Every year, millions of people visit developing countries. Of these, many are business people looking for new opportunities.
With a myriad of development potential available in Asian region, business people are flocking overseas in order to get in at ground floor. Many travel to these regions on a regular basis, exposing themselves to diseases ranging from differing strains of hepatitis to typhoid and polio.
Unfortunately, many of these diseases are not discriminating - they can be caught even when staying in 5-star accommodation. Also, some of them require long convalescent periods. For example, hepatitis A can mean an absence from work of up to 8 weeks, depending on severity of attack.
The problem facing business people and travellers is that often they have not been exposed to a wide range of infections. This means they have little or no natural immunity to diseases common in other parts of world.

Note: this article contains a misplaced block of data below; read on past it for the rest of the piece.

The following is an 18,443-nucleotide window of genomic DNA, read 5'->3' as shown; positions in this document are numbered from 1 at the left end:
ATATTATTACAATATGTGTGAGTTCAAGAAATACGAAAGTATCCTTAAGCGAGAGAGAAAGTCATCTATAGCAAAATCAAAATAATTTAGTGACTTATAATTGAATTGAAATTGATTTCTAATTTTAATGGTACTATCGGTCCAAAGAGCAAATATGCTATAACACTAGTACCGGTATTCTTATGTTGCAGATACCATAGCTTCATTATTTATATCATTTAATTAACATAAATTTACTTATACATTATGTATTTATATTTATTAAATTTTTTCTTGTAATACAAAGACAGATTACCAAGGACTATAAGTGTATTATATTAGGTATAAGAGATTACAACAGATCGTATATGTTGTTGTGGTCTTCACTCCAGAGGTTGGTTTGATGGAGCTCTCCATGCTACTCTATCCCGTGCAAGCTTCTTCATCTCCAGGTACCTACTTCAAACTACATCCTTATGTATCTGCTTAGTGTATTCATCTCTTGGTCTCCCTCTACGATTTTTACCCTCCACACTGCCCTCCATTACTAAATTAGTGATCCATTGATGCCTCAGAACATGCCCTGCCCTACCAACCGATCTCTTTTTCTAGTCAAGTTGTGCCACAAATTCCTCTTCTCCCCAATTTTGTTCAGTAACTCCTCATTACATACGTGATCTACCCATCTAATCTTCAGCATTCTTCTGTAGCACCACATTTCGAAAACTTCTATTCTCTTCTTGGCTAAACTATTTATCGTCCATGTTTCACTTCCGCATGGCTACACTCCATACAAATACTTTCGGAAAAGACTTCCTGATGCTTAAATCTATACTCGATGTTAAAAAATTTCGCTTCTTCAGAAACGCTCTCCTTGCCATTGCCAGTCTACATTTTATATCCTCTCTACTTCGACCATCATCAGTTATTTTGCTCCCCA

For example, even when staying at resort-standard hotels in areas such as Taiwan, traveller still has a 1 in 300 chance of developing hepatitis A. Budget travellers increase their risk by as many as six times.
The sensible solution is to make sure you receive recommended vaccinations for any overseas country you visit. It is important, however, to realize that for many vaccines to be totally effective, a series of doses over an extended period of time are required. For example, hepatitis B vaccines usually require a couple of months before they reach their full effectiveness.
Vaccination is not only precaution that should be taken when travelling in a developed country. Many diseases are transmitted through food which has been handled by a carrier of disease. This means that uncooked vegetables, salads, raw meat, shellfish, and drinks made with water or ice are all potential health hazards, and should be approached with caution.